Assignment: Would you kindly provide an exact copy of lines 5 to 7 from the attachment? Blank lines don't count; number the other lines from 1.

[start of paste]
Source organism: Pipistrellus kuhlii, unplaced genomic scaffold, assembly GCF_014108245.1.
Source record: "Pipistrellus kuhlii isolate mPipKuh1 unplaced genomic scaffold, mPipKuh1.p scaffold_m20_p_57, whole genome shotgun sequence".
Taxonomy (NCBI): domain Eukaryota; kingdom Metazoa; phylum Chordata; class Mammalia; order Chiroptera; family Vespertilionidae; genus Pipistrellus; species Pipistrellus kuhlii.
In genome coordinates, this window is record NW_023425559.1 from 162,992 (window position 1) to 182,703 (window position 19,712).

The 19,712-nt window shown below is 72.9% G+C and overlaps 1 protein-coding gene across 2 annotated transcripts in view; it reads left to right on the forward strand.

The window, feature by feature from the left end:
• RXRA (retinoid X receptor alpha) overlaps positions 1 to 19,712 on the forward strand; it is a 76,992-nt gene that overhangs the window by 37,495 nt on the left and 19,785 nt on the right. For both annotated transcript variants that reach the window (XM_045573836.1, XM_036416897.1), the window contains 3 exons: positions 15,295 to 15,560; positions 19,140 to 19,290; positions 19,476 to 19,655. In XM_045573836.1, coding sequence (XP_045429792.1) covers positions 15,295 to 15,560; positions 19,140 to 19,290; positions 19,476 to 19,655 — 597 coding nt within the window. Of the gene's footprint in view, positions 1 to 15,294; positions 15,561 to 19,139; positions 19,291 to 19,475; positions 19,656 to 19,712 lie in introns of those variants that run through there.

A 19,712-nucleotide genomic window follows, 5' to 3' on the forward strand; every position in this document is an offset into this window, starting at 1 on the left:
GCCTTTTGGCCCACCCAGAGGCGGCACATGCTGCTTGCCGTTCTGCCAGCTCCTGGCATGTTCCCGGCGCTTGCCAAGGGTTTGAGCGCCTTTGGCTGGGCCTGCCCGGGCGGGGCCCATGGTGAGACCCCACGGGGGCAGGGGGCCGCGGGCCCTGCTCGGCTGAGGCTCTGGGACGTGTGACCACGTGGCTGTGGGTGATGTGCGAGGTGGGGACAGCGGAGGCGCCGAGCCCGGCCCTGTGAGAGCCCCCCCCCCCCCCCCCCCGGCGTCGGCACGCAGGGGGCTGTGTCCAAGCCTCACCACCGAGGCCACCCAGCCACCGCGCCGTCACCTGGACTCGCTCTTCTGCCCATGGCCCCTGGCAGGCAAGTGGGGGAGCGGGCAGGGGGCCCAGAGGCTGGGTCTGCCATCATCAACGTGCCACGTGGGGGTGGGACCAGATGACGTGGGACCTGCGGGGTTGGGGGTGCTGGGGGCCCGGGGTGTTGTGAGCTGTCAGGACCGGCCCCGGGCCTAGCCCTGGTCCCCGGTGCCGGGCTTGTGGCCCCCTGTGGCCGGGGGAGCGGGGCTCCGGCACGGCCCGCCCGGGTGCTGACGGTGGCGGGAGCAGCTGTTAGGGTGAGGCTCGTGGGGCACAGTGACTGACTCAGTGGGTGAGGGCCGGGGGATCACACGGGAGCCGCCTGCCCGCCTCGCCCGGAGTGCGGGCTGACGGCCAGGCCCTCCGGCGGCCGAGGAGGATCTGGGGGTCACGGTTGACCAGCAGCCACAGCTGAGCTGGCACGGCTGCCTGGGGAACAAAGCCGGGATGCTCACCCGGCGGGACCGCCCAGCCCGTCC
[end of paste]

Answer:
The 19,712-nt window shown below is 72.9% G+C and overlaps 1 protein-coding gene across 2 annotated transcripts in view; it reads left to right on the forward strand.

The window, feature by feature from the left end:
• RXRA (retinoid X receptor alpha) overlaps positions 1 to 19,712 on the forward strand; it is a 76,992-nt gene that overhangs the window by 37,495 nt on the left and 19,785 nt on the right. For both annotated transcript variants that reach the window (XM_045573836.1, XM_036416897.1), the window contains 3 exons: positions 15,295 to 15,560; positions 19,140 to 19,290; positions 19,476 to 19,655. In XM_045573836.1, coding sequence (XP_045429792.1) covers positions 15,295 to 15,560; positions 19,140 to 19,290; positions 19,476 to 19,655 — 597 coding nt within the window. Of the gene's footprint in view, positions 1 to 15,294; positions 15,561 to 19,139; positions 19,291 to 19,475; positions 19,656 to 19,712 lie in introns of those variants that run through there.